Transplanted Twins fans back 'home' team
The Minnesota Twins arrived at the Breckenridge Inn in Frontenac Monday afternoon to the cheers of their devoted St. Louis fans - all seven of them.
"Minnesotans aren't known for displaying their emotions in public too often," said Keith Lewis, a law student at Washington University. "They're a pretty reserved bunch."
But Lewis, who organized the rally for transplanted Twins fans, wasn't worried that the low turnout would detract from the event.
"It'll probably be a small, but quaint, reception," he said.
The Twins fans at the rally - otherwise respected members of the St. Louis community - were college students and business people determined to show their support for the "home" team.
"We're fortunate that not a lot of St. Louis people came down to boo them," quipped Keith Dudding, who lives in St. Louis, but was at the rally in honor of his brother in Minnesota.
But the other fans dismissed the idea of hostile rivalries.
"This is a classy series," said David Lundgren, another law student at Washington University.
Their friends, neighbors and co-workers aren't harassing the fans for their allegiance to Minnesota, they said.
"I'm giving them a harder time," said Damaris Fredell, who planned to decorate her office at McDonnell Douglas with Twins paraphernalia. "I'm getting a care package tomorrow with a Homer Hanky and buttons."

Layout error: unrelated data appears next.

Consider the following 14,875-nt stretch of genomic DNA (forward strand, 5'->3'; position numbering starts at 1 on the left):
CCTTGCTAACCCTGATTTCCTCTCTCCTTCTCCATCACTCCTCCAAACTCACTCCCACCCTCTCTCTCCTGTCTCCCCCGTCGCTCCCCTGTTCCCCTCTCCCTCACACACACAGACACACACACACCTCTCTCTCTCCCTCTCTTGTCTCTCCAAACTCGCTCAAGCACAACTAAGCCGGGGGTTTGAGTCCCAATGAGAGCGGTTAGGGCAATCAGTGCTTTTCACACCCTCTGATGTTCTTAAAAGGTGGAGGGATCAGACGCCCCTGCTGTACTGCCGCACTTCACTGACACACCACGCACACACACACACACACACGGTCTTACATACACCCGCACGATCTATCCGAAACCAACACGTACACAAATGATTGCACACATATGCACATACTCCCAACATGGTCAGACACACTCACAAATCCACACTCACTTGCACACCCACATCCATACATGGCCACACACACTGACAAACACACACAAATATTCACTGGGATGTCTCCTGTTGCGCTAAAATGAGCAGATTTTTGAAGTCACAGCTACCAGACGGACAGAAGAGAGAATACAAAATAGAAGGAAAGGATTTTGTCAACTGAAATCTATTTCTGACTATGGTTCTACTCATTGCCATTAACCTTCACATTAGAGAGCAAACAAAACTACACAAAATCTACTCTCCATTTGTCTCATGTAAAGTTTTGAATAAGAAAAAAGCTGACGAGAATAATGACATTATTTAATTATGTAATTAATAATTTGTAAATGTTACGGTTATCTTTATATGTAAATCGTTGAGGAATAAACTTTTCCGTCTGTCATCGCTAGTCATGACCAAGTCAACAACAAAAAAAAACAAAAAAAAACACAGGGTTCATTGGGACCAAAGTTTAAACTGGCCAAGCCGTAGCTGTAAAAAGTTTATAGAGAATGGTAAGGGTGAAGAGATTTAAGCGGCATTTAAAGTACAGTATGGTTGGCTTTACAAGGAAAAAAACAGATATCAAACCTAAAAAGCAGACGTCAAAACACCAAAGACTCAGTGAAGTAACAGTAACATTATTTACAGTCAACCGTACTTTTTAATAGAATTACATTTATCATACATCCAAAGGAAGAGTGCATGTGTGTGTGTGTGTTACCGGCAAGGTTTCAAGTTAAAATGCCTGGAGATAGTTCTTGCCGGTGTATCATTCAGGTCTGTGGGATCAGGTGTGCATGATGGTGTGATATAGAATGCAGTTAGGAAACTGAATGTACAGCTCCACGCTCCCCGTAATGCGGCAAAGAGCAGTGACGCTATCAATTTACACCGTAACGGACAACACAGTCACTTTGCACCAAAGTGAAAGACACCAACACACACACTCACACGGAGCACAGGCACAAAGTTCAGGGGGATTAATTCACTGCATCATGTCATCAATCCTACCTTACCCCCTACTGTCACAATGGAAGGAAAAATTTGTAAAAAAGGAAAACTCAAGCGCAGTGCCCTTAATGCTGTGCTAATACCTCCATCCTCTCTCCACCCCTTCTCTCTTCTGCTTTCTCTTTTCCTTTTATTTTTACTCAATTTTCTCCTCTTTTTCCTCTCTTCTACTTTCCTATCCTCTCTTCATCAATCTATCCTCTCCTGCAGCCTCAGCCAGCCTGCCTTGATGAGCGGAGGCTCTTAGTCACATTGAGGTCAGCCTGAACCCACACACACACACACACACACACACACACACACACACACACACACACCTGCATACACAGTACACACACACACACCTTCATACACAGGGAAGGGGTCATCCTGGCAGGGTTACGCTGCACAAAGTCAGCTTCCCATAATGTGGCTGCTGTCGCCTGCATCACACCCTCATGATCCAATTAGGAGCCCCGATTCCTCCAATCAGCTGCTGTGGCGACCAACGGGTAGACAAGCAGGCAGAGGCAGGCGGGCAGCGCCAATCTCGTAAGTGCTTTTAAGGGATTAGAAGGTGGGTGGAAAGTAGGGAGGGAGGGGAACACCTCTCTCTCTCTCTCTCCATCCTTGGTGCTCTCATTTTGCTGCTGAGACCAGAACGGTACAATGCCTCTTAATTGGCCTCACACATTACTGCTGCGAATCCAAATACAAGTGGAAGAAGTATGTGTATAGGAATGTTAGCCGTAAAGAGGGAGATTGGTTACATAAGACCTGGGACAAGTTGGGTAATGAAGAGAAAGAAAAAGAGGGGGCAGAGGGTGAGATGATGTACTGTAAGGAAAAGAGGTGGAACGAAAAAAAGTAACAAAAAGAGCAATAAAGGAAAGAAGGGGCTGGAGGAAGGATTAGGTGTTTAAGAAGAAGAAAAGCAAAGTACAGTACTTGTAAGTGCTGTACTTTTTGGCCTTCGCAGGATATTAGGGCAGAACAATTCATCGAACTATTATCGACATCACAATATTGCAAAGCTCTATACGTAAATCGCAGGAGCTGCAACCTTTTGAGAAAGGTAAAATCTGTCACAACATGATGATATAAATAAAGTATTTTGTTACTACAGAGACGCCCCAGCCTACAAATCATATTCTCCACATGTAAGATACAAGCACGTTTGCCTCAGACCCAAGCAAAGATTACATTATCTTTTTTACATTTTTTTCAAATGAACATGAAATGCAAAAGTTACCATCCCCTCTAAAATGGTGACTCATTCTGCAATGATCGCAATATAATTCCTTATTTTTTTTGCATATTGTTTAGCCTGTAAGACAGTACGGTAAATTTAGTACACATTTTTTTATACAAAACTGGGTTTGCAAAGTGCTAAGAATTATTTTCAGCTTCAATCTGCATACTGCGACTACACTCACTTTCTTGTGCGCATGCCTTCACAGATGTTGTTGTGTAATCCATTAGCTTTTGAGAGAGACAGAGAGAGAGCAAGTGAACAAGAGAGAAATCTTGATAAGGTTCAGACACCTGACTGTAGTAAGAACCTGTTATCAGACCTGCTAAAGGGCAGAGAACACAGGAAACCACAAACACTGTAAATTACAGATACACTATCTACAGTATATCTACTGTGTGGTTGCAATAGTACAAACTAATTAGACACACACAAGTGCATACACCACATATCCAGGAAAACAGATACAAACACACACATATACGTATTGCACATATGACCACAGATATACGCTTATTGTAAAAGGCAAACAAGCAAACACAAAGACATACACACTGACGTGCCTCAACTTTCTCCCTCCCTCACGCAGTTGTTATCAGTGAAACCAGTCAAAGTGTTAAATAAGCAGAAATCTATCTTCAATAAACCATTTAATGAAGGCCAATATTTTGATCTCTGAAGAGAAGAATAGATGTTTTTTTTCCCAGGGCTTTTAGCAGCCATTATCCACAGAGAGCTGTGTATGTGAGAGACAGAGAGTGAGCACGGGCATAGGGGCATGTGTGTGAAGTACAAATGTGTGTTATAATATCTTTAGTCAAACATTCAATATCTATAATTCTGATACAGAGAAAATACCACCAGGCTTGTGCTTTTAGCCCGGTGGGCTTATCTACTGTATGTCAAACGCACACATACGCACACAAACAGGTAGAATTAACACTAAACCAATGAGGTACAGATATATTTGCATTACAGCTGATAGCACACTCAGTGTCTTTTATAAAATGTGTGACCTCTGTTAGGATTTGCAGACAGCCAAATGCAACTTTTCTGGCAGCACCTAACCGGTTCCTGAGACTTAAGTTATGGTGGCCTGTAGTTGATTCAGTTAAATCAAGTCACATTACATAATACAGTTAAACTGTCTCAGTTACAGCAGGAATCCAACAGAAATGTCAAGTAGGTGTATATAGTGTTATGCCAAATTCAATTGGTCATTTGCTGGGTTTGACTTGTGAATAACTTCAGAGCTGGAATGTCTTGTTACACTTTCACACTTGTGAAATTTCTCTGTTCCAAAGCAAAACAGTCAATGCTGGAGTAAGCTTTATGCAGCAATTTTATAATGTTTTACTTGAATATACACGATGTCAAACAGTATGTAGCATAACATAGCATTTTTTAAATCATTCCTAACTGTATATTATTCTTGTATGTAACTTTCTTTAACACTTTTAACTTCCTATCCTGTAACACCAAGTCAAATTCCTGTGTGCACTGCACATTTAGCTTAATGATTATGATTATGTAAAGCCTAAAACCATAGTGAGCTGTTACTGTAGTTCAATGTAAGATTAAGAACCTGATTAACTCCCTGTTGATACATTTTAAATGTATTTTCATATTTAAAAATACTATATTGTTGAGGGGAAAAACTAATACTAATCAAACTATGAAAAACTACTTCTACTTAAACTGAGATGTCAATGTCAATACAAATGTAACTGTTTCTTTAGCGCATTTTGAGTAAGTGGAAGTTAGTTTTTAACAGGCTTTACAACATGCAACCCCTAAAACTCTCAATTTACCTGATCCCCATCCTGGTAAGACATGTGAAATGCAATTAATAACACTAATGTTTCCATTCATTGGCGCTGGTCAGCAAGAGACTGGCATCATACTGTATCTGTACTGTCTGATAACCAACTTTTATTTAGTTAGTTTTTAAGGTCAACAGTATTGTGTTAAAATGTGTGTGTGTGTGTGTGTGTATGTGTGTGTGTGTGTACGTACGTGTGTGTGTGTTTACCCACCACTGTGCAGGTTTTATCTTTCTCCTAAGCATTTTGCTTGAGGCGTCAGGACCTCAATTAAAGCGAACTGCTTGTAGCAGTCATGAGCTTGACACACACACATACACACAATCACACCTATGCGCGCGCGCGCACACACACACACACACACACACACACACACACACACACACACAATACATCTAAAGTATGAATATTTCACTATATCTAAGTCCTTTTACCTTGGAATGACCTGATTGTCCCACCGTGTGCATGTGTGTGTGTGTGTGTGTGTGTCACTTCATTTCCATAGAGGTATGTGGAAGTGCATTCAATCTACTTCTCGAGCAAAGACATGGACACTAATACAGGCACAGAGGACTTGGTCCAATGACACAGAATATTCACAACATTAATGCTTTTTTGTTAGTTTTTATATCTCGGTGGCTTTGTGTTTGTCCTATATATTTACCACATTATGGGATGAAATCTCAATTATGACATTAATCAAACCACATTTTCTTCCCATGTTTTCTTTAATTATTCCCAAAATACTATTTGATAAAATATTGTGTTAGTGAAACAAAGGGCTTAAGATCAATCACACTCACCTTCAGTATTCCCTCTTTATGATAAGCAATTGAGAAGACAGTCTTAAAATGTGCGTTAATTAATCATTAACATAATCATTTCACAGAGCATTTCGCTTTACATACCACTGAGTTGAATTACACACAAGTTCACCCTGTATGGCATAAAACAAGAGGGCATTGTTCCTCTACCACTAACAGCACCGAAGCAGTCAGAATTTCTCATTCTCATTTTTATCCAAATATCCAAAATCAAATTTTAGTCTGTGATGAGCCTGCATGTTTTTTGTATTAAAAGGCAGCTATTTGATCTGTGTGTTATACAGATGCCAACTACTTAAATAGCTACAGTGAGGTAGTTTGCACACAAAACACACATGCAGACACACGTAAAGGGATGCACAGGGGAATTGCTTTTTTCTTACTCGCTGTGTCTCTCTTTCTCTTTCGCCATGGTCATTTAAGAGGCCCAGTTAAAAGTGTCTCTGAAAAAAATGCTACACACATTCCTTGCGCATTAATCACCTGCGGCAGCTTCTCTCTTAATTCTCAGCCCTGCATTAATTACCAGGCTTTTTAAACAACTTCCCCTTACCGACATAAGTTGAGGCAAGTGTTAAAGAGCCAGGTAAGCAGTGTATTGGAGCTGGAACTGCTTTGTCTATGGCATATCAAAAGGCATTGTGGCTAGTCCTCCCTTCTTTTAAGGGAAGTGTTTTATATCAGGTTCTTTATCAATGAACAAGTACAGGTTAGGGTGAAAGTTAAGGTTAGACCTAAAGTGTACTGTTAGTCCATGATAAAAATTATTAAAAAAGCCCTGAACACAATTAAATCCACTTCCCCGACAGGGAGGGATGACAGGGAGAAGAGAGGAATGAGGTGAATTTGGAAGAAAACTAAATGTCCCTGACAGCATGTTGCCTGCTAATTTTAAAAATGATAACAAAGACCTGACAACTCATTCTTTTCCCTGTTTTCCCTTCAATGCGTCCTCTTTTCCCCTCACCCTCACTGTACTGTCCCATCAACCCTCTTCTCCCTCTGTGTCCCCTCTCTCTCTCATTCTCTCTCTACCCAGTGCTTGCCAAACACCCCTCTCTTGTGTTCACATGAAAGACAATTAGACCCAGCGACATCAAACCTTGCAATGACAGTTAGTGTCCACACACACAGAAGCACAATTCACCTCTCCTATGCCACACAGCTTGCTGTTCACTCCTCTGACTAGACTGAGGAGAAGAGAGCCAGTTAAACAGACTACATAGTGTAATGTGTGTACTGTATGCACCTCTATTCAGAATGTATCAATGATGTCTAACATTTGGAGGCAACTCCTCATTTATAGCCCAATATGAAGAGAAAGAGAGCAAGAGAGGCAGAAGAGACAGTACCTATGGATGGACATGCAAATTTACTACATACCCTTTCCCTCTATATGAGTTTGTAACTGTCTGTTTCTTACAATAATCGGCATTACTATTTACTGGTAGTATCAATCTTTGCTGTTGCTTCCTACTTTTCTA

The members of the Committee to Welcome the Twins to St. Louis were a rather likeable crew, despite their Twins sweat shirts, buttons and placards.
Most said they had mixed emotions about the series.
"I'm not exactly rooting for the Twins, but I'm not rooting against them," Dudding said.
"Only a Minnesotan would say he loses either way," Lundgren said.
Dudding knows how difficult rooting for the other team can be; his grandfather was a Cardinals fan in hostile territory up north, he said. But his vacillation makes sense.
"Good baseball fans have a favorite team in both leagues," he said. "I have no problem with my dual allegiance except when the two teams square off. I felt safe."
The group felt a camaraderie seemingly unexplainable to native St. Louisans.
"Gee, nice people who speak with normal accents," said Pam McDougall as she joined the Twins fans, who were cutting off their consonants and clipping their vowels.
McDougall sported a baseball cap featuring the Twins' logo in the front and the Cardinals' in the back.
The group didn't pose a threat to the image of the Breckenridge, said Patricia Bergauer, general manager of the hotel.
"We are a hotel selected when teams want to keep it low-key," she said. "We'd like to keep it that way so they can get some rest and play ball."
The hotel management plans to show the Twins how classy and hospitable St. Louis is, Bergauer said.
And the welcoming committee planned to show the players they're loved by fans here, too.
"It takes a lot to get Minnesotans excited," Lewis said. "But I figure we had to do this. Look what they did in Minnesota."
Clayton Citizen Journal (St. Louis, Mo.), Oct. 21, 1987